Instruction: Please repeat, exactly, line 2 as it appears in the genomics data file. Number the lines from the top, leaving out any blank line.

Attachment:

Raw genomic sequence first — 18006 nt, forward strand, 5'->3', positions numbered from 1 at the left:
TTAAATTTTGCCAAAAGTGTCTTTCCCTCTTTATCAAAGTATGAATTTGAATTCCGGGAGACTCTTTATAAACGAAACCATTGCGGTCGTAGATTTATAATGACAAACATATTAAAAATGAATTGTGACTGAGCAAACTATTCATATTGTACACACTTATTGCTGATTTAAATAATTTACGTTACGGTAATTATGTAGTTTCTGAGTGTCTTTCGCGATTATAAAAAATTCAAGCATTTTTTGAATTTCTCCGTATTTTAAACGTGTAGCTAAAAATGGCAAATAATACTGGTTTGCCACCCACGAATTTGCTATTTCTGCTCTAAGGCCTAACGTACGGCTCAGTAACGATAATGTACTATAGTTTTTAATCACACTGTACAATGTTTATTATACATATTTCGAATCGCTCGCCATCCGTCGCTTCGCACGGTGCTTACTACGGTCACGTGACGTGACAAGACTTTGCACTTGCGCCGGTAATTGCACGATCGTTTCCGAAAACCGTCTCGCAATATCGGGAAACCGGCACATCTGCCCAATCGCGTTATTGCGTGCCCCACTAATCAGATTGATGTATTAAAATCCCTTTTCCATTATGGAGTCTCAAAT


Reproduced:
TTAAATTTTGCCAAAAGTGTCTTTCCCTCTTTATCAAAGTATGAATTTGAATTCCGGGAGACTCTTTATAAACGAAACCATTGCGGTCGTAGATTTATAATGACAAACATATTAAAAATGAATTGTGACTGAGCAAACTATTCATATTGTACACACTTATTGCTGATTTAAATAATTTACGTTACGGTAATTATGTAGTTTCTGAGTGTCTTTCGCGATTATAAAAAATTCAAGCATTTTTTGAATTTCTCCGTATTTTAAACGTGTAGCTAAAAATGGCAAATAATACTGGTTTGCCACCCACGAATTTGCTATTTCTGCTCTAAGGCCTAACGTACGGCTCAGTAACGATAATGTACTATAGTTTTTAATCACACTGTACAATGTTTATTATACATATTTCGAATCGCTCGCCATCCGTCGCTTCGCACGGTGCTTACTACGGTCACGTGACGTGACAAGACTTTGCACTTGCGCCGGTAATTGCACGATCGTTTCCGAAAACCGTCTCGCAATATCGGGAAACCGGCACATCTGCCCAATCGCGTTATTGCGTGCCCCACTAATCAGATTGATGTATTAAAATCCCTTTTCCATTATGGAGTCTCAAAT